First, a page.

According to the pilot, he was climbing through 20,000 ft when he heard a loud bang and the pilot-side windshield shattered. He immediately notified air traffic control that he was returning to FXE and needed to descend. After landing uneventfully, he examined the windshield and noticed that the seal was extruded in two places around the outer pane.

Examination of the airplane by a Federal Aviation Administration (FAA) inspector revealed that the pilot-side windshield was shattered but was still attached to the airplane. The bottom left corner and upper corner of the windshield were pushed outward, and the seal around the windshield was torn. The lower left heating element was burnt.

The windshield was sent to the manufacturer for further examination. The examination revealed that about 80% of the fiberglass straps were missing and had been removed by maintenance personnel. The missing straps caused the outboard ply to become detached from the edge attachment. Moisture was then able to ingress the bottom aft edge causing delamination and then allowing arcing to occur.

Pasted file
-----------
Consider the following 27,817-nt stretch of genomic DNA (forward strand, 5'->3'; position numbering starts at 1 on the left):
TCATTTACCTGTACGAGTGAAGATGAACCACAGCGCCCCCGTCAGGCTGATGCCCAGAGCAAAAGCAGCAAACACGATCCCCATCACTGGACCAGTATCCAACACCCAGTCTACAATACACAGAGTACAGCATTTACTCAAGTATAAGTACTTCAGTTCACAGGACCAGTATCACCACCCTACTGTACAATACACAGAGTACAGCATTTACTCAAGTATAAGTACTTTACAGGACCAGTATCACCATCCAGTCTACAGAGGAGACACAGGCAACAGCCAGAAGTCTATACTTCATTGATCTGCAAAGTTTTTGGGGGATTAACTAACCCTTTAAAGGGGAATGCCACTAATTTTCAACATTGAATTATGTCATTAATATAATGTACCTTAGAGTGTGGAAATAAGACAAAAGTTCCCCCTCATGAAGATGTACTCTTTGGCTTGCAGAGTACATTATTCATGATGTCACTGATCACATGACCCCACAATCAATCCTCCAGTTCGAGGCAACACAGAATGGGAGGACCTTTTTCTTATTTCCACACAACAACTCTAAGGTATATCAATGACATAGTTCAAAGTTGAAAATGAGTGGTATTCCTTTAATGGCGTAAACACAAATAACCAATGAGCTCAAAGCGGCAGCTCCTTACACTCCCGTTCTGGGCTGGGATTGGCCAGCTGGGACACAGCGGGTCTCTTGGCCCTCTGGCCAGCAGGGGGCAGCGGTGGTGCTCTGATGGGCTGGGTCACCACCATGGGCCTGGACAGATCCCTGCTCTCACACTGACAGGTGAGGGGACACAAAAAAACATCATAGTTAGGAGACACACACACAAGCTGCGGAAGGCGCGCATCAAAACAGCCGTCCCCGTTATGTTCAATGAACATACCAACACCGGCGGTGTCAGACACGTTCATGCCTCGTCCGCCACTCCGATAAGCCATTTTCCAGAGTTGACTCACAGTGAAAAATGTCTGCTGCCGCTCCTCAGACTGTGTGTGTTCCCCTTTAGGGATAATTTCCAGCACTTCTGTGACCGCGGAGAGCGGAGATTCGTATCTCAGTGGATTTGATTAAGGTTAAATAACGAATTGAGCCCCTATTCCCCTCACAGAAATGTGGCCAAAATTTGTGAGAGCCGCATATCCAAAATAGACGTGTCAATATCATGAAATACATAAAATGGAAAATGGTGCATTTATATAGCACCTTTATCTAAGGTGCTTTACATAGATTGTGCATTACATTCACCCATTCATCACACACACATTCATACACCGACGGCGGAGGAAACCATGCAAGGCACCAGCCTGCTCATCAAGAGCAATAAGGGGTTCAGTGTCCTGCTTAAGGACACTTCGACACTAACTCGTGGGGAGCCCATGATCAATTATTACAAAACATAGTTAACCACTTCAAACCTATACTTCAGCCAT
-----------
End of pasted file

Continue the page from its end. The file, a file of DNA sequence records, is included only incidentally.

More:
Investigators were unable to determine when these straps were removed, as there was no record of this maintenance in the airframe logbooks. The Pilatus Windows Inspection Check referred to the PPG service information letter which states specifically the straps should not be removed, rather repaired following their prescribed maintenance plan.

The pilot held a commercial pilot certificate with ratings for airplane single-engine land, single-engine sea, and multi-engine land. His most recent FAA third-class medical certificate was issued on November 15, 2017. He reported 9,000 total hours of flight experience, of which 2,600 hours were in the PC-12.

The airplane was manufactured in 2002. It was powered by a Pratt and Whitney PT6A-67, 1,250-horsepower engine, equipped with a four-bladed Hartzell propeller. Its most recent annual inspection was completed on January 15, 2019.

History of Flight

Enroute-climb to cruise Aircraft structural failure (Defining event)

Pilot Information

Certificate: Commercial; Flight instructor 
Age: 73,Male
Airplane Rating(s): Single-engine land; Single-engine sea; Multi-engine land
Seat Occupied: Left
Other Aircraft Rating(s): None
Restraint Used: 3-point
Instrument Rating(s): Airplane 
Second Pilot Present: No